For those curious about what Better Collaboration’s video-conference events are all about, I’ve provided a synopsis of the most recent ones below. Also, a brief introduction to material that will be covered at the next event follows.
May 22, 2013: Attendees were treated to a demonstration of Sococo by CEO and Co-Founder, Paul Brody. By providing a bird’s eye view of individual offices in a virtual office building, Sococo allows everyone to see where others are located. Each room has its own audio, video, and chat channel. This set-up is intended to provide the type of environmental structure and features that would facilitate and encourage the type of unscheduled business and social meetings found in traditional office environments. Continue reading →
Internet search results for articles and research studies generally come down on the side of extroverts and ambiverts who lean towards extroversion as having what it takes to be productive remote workers. It makes sense that, especially in a virtual team situation, your coworkers and people you report to would have difficulty with a remote worker who tends to go missing in action. Building trust comes with difficulty without a sufficient degree of communication and oftentimes there’s critical information that needs to be conveyed in a timely manner. Continue reading →
Over the weekend, I went on a YouTube binge trying to identify the most informative videos on the future of work. This actually took quite a bit of time investment but guess I’m just obsessive like that! I selected the following videos on the basis of quality of content as well as diversity of opinions, hoping to cover the positive and negative aspects of work in the near future. These videos were also selected for conciseness as I know that not everyone can (or wants to) watch a bunch of hour-long videos (although there are some great lectures out there!). I’ve listed the videos in no particular order and have, instead, attempted categorization on the basis of what target audience might be most interested. They are all still worth watching regardless of who you are however! Enjoy! Continue reading →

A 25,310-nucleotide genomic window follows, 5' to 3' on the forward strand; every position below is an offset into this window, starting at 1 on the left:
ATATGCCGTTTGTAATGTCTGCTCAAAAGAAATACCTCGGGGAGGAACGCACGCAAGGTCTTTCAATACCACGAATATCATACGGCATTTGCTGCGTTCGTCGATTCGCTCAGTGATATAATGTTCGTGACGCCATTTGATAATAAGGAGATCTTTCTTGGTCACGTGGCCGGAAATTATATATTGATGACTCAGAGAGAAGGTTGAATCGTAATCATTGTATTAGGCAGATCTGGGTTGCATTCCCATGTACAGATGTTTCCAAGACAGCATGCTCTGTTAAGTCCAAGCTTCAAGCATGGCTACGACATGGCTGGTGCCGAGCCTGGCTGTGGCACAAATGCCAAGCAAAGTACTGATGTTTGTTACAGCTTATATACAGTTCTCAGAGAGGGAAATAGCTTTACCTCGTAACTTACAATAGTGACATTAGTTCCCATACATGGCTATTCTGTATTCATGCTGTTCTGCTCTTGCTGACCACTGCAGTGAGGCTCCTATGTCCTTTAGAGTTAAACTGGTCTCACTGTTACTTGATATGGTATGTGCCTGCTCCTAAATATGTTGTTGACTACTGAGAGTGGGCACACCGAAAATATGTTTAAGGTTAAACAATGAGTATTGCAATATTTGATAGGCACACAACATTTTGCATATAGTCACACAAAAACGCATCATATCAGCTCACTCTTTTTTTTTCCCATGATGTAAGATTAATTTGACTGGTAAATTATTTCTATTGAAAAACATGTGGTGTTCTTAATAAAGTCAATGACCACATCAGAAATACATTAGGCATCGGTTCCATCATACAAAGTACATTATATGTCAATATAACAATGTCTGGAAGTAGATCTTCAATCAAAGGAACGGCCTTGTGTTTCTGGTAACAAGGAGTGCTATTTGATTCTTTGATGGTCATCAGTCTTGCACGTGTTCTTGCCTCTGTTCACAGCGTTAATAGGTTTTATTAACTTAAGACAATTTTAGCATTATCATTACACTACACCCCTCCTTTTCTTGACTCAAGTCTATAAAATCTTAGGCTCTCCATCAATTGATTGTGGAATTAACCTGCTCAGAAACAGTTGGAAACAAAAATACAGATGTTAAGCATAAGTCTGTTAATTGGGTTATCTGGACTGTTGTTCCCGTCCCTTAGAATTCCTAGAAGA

As a strong proponent of giving people more control over where they work, it was only a short matter of time before I ran up against those who erroneously insist that work environment doesn’t matter. Their claim is that the only thing that matters is that you’re doing what you’re good at and that it doesn’t matter where you are doing this at. They don’t get it. If work environment really doesn’t matter, then the following clip from the popular film Office Space would not register as anything significant. What’s the difference anyway if Milton works on the same floor as everyone else or in the basement if work environment doesn’t matter? Continue reading →
Introverts like myself heave a huge sigh of relief upon reading Susan Cain’s new book Quiet: The Power of Introverts in a World that Can’t Stop Talking. In the chapter titled, “When Collaboration Kills Creativity,” Cain explains the origins of this recent, increased call for in-office collaboration and presents compelling research studies that run counter to the assumptions and reasons behind the move towards the open office plan and the usually, taken for granted requirement for employees to work collaboratively in teams. Yes, I’ve always loathed projects that required teamwork in school and, although I can’t speak for everyone, I’ll say that I’ve always come up with creative ideas on my own while group brainstorming always inhibited idea generation. Continue reading →
The so-called “mega commuters” or “super commuters” featured in this story are the final casualties of the dying Industrial Age office. The casualty is the horrible imbalance of their lives due to spending needless hours each day on the road that could otherwise be spent on health promoting behaviors such as getting exercise and adequate sleep (no, Obamacare can’t solve that) and for quality time with their families.
What’s so painfully ironic is this story is set in the San Francisco Bay Area, home of many Information and Communications Technology (ICT) companies that have effectively obsoleted working in a centralized office Monday through Friday. Incongruously, some of these companies don’t yet realize the obsolescence they themselves have created, requiring their staffs to adhere to Industrial Age office hours as if if were still 1985. (See the media firestorm resulting from Yahoo’s decision last week to require its employees to commute to HQ) That in turn creates one of the worst metro areas in the United States for traffic congestion and long commutes.